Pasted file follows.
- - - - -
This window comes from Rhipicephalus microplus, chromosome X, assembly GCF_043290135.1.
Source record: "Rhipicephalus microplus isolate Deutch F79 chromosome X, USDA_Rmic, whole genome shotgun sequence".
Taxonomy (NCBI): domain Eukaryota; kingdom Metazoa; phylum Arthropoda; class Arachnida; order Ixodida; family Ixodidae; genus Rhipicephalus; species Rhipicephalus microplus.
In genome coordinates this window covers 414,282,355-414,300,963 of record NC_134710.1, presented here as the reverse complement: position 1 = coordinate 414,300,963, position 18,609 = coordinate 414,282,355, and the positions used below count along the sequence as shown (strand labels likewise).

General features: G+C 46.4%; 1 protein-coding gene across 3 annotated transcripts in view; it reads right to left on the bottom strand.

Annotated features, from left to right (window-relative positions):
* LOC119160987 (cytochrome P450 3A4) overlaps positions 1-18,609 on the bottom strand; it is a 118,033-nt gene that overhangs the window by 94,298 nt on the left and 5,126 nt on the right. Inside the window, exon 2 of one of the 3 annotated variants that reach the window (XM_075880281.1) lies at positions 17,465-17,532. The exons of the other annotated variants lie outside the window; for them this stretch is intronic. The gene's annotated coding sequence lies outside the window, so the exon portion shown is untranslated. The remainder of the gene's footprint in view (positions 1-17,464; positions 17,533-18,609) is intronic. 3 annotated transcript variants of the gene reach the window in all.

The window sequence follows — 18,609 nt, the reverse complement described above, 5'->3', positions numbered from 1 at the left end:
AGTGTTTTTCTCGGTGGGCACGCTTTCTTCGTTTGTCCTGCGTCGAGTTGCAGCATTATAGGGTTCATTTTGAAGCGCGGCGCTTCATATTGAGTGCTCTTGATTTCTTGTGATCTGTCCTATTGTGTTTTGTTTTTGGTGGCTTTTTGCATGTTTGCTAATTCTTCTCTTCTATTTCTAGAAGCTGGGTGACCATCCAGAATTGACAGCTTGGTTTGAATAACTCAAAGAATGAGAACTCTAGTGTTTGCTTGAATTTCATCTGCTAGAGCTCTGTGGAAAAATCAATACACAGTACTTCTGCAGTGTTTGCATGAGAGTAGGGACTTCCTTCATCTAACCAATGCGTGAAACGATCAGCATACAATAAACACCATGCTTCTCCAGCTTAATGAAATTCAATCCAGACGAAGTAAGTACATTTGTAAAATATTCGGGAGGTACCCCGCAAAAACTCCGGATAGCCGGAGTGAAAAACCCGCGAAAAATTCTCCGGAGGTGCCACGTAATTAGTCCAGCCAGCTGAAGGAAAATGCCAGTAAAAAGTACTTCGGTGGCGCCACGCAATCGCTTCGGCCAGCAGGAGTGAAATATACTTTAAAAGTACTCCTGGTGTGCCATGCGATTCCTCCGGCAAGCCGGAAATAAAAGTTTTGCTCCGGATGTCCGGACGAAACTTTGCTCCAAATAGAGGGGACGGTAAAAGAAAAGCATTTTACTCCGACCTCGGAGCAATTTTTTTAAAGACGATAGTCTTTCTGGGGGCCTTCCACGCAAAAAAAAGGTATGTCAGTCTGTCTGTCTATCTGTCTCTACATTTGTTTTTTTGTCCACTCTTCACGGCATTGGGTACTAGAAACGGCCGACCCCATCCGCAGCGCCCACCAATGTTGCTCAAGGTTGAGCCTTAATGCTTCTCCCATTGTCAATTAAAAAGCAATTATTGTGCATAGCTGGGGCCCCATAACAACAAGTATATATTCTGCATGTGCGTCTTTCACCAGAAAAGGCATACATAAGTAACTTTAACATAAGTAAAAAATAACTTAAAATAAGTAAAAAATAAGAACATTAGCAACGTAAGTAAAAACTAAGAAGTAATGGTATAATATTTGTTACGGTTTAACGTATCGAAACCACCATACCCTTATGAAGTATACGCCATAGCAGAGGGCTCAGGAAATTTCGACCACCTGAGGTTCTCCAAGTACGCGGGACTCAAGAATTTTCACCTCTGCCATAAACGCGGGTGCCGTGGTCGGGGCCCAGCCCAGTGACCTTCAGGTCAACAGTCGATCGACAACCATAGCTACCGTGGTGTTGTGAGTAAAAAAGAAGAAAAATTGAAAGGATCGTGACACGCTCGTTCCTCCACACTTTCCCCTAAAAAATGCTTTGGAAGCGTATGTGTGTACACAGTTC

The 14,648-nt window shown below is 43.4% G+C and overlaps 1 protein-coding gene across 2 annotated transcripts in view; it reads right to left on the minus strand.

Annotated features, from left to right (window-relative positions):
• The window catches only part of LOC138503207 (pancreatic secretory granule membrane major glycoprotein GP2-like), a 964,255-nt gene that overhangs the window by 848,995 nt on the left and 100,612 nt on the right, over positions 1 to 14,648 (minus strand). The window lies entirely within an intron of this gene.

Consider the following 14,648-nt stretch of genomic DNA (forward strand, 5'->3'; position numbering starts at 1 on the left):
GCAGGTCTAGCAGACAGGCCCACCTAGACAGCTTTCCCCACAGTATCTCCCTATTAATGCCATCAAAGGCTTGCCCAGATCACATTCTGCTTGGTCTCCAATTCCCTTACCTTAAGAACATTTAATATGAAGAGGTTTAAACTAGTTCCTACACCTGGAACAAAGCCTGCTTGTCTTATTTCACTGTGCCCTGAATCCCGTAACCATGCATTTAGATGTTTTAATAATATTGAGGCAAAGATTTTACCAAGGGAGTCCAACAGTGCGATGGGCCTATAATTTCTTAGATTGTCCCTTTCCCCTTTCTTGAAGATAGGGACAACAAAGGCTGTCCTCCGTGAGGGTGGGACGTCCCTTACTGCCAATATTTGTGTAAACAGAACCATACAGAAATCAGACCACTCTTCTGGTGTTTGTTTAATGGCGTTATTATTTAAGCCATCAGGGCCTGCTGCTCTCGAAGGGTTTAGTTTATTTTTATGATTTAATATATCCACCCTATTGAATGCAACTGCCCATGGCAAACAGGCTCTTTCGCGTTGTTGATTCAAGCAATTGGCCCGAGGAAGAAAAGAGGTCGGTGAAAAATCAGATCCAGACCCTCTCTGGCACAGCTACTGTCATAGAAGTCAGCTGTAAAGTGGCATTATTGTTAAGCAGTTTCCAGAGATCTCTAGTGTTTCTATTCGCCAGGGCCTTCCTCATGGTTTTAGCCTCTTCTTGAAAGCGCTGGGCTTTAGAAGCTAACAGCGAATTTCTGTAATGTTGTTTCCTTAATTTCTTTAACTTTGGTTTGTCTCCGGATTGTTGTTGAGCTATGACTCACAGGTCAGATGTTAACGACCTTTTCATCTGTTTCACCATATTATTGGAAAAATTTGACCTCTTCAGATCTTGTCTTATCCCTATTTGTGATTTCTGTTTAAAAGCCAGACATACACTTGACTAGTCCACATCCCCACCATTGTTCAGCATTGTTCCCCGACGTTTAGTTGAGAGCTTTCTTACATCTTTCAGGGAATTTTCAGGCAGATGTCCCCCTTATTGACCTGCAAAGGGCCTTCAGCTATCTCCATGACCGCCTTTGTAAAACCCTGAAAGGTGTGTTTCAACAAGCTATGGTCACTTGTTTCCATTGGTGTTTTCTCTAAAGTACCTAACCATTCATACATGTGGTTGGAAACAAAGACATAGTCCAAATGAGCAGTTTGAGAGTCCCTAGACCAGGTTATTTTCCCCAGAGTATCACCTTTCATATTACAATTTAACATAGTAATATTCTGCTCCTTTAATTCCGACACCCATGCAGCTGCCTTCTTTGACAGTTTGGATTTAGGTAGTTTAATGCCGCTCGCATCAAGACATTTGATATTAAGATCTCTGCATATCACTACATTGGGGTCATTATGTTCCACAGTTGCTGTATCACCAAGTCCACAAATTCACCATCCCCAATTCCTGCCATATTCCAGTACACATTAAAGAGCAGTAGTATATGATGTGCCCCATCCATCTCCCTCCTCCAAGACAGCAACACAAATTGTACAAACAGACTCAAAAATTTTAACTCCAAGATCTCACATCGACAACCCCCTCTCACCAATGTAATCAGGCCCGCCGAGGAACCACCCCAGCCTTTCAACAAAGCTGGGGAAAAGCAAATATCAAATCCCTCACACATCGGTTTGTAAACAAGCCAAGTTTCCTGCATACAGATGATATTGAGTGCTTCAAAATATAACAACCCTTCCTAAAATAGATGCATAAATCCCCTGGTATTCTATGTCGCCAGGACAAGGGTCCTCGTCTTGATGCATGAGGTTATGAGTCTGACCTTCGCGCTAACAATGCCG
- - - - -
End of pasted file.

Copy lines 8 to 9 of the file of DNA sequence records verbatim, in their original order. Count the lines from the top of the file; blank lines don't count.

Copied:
The window sequence follows — 18,609 nt, the reverse complement described above, 5'->3', positions numbered from 1 at the left end:
AGTGTTTTTCTCGGTGGGCACGCTTTCTTCGTTTGTCCTGCGTCGAGTTGCAGCATTATAGGGTTCATTTTGAAGCGCGGCGCTTCATATTGAGTGCTCTTGATTTCTTGTGATCTGTCCTATTGTGTTTTGTTTTTGGTGGCTTTTTGCATGTTTGCTAATTCTTCTCTTCTATTTCTAGAAGCTGGGTGACCATCCAGAATTGACAGCTTGGTTTGAATAACTCAAAGAATGAGAACTCTAGTGTTTGCTTGAATTTCATCTGCTAGAGCTCTGTGGAAAAATCAATACACAGTACTTCTGCAGTGTTTGCATGAGAGTAGGGACTTCCTTCATCTAACCAATGCGTGAAACGATCAGCATACAATAAACACCATGCTTCTCCAGCTTAATGAAATTCAATCCAGACGAAGTAAGTACATTTGTAAAATATTCGGGAGGTACCCCGCAAAAACTCCGGATAGCCGGAGTGAAAAACCCGCGAAAAATTCTCCGGAGGTGCCACGTAATTAGTCCAGCCAGCTGAAGGAAAATGCCAGTAAAAAGTACTTCGGTGGCGCCACGCAATCGCTTCGGCCAGCAGGAGTGAAATATACTTTAAAAGTACTCCTGGTGTGCCATGCGATTCCTCCGGCAAGCCGGAAATAAAAGTTTTGCTCCGGATGTCCGGACGAAACTTTGCTCCAAATAGAGGGGACGGTAAAAGAAAAGCATTTTACTCCGACCTCGGAGCAATTTTTTTAAAGACGATAGTCTTTCTGGGGGCCTTCCACGCAAAAAAAAGGTATGTCAGTCTGTCTGTCTATCTGTCTCTACATTTGTTTTTTTGTCCACTCTTCACGGCATTGGGTACTAGAAACGGCCGACCCCATCCGCAGCGCCCACCAATGTTGCTCAAGGTTGAGCCTTAATGCTTCTCCCATTGTCAATTAAAAAGCAATTATTGTGCATAGCTGGGGCCCCATAACAACAAGTATATATTCTGCATGTGCGTCTTTCACCAGAAAAGGCATACATAAGTAACTTTAACATAAGTAAAAAATAACTTAAAATAAGTAAAAAATAAGAACATTAGCAACGTAAGTAAAAACTAAGAAGTAATGGTATAATATTTGTTACGGTTTAACGTATCGAAACCACCATACCCTTATGAAGTATACGCCATAGCAGAGGGCTCAGGAAATTTCGACCACCTGAGGTTCTCCAAGTACGCGGGACTCAAGAATTTTCACCTCTGCCATAAACGCGGGTGCCGTGGTCGGGGCCCAGCCCAGTGACCTTCAGGTCAACAGTCGATCGACAACCATAGCTACCGTGGTGTTGTGAGTAAAAAAGAAGAAAAATTGAAAGGATCGTGACACGCTCGTTCCTCCACACTTTCCCCTAAAAAATGCTTTGGAAGCGTATGTGTGTACACAGTTC